What Is an Upper Respiratory Infection?

An upper respiratory infection (URI) is an infection that affects the nose, throat, or sinuses. The common cold is the most common URI. Other common types include pharyngitis, sinusitis, and laryngitis. Both bacteria and viruses can cause URIs, though viral infections are more common.

A runny or stuffy nose, congestion, sore throat, cough, wheezing, headache, and fatigue are the hallmark symptoms of a URI, and diagnosis is often made based on symptoms alone. Most URIs resolve within two weeks, and treatment focuses on alleviating symptoms while your body fights the infection.


Millions of people are affected by upper respiratory infections each year. Adults average two to three URIs per year, and children average about eight per year.

Most upper respiratory infections are viral infections that affect the nose, sinuses, throat, and larynx (voice box).

The most common types of URIs include: 

  • Common cold: Over 200 viruses can cause the common cold, though it's often caused by rhinovirus (a virus that most commonly causes colds). Symptoms occur a few days after exposure and last one to two weeks.
  • Influenza (flu): This is a viral condition that affects the upper and lower respiratory tract. It can be caused by a wide variety of viruses.
  • Sinusitis: A sinus infection that occurs when fluid builds up in the sinuses, which are air-filled cavities in the forehead, nasal cavity, cheeks, and around the eyes. Sinusitis can be acute (less than four weeks), subacute (four to 12 weeks), or chronic (more than 12 weeks).
  • Laryngitis: Inflammation of the larynx (voice box) that can occur due to an infection and cause hoarseness or loss of voice.
  • Pharyngitis: Inflammation of the pharynx (throat) or sore throat caused by a viral infection, like the common cold. 
  • Tonsillitis: Inflammation of the tonsils—two pads of tissue located at the back of the throat. Tonsillitis is more common in children and is usually caused by a viral infection or bacterial infection like strep throat.

Upper Respiratory Infection Symptoms 

Symptoms of an upper respiratory infection usually begin one to five days after exposure. Most people experience mild to moderate discomfort for one to two weeks, but you may have symptoms for up to three weeks.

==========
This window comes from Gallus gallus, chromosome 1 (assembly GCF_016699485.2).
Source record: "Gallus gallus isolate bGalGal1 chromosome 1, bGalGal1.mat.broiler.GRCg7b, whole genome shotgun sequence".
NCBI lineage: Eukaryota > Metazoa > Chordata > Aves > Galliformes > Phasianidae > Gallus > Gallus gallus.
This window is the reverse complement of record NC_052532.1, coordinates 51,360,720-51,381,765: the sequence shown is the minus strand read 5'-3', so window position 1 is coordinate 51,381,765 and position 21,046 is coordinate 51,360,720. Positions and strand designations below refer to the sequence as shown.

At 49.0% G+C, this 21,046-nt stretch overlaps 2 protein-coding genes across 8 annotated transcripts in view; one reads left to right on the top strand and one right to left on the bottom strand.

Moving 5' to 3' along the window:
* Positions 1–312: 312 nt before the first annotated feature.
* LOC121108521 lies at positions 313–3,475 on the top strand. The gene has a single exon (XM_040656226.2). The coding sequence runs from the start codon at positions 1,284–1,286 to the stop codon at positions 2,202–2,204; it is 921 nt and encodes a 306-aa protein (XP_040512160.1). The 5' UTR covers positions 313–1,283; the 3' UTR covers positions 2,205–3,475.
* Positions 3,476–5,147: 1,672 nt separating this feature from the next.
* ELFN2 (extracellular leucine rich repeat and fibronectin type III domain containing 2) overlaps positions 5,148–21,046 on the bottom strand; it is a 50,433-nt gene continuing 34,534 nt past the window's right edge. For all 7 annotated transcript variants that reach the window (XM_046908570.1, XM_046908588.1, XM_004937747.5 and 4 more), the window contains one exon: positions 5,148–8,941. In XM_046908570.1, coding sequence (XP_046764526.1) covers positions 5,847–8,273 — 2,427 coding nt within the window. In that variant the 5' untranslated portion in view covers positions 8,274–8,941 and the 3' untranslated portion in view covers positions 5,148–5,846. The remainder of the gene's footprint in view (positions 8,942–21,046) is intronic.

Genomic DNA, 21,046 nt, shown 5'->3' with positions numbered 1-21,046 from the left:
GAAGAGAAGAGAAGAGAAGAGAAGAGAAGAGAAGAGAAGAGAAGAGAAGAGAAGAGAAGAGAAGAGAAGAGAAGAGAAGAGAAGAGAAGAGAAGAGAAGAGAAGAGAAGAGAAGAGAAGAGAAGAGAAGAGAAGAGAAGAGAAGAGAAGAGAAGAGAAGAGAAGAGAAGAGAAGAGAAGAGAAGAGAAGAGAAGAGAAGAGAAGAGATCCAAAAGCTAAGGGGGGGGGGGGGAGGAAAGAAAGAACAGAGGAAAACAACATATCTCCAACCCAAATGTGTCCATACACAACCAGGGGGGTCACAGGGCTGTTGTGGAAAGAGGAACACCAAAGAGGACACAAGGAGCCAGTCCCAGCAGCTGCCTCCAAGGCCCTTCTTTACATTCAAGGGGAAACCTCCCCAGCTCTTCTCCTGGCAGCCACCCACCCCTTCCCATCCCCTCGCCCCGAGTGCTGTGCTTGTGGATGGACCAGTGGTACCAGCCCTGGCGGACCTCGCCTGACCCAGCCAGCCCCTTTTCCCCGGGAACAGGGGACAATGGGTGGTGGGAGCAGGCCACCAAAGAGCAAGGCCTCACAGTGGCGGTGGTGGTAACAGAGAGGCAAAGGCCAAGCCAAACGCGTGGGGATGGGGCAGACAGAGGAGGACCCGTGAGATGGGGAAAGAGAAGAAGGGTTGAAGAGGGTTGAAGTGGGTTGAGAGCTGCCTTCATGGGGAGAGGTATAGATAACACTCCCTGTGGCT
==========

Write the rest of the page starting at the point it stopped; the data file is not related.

Common URI symptoms include:

Most URIs resolve on their own. Reach out to your healthcare provider if your symptoms persist for more than ten days, worsen, or you develop new symptoms such as:


Viruses cause about 85% of upper respiratory infections, particularly rhinoviruses, coronaviruses, and respiratory syncytial virus (RSV). Bacteria can cause some URIs, but this is less common. 

Viruses spread through respiratory droplets when an infected person talks, coughs, or sneezes. Respiratory droplets are tiny water droplets released from your mouth and nose. When exposed to these droplets, the virus can enter the mucus membranes in your mouth, nose, and eyes, causing you to become sick. You can also contract a virus by touching a surface contaminated with a virus and then touching your mouth, nose, or eyes.

Risk Factors

Most people have many upper respiratory infections throughout their lifetime. However, certain risk factors can make you more vulnerable to developing a URI. For example, young children and older adults are more susceptible to URIs.

Other risk factors include:

  • Close contact with a person who has a URI 
  • Smoking and second-hand smoke exposure 
  • A weakened immune system—for example, if you have HIV or cancer, take immunosuppressant medications, or have received an organ transplant 
  • Exposure to air pollution
  • Contact with large groups of children or close contact with large groups of people in closed settings (for example, airplane travel) 
  • Abnormalities in your upper airways due to facial trauma, upper airway trauma, or nasal polyps (soft, noncancerous bumps lining your nose or sinuses)


A healthcare provider will review your symptoms and medical history and perform a physical examination. They will examine your ears, nose, and throat to look for signs of inflammation and infection and listen to your lungs with a stethoscope while you breathe. 

Diagnostic tests are usually unnecessary because the diagnosis can be made based on symptoms and physical exam findings. Depending on your symptoms, a healthcare provider may order tests to rule out other conditions and confirm the diagnosis.

Testing might include:

  • Throat culture: This is a swab of the back of the throat to check for bacterial infections, such as strep A.
  • Nasal swab or aspirate: These are often used for infants and young children, as they can be easier than a throat culture. For a nasal aspirate, the healthcare provider squirts saline solution into the nose, then removes the sample with suction.
  • Blood tests: These help determine if the infection is bacterial or viral.
  • Chest X-ray: This provides images of the chest cavity to rule out pneumonia or other respiratory conditions. 
  • Respiratory pathogens panel: This is a sample of nasal secretions taken with a swab to identify the virus or bacteria causing the infection.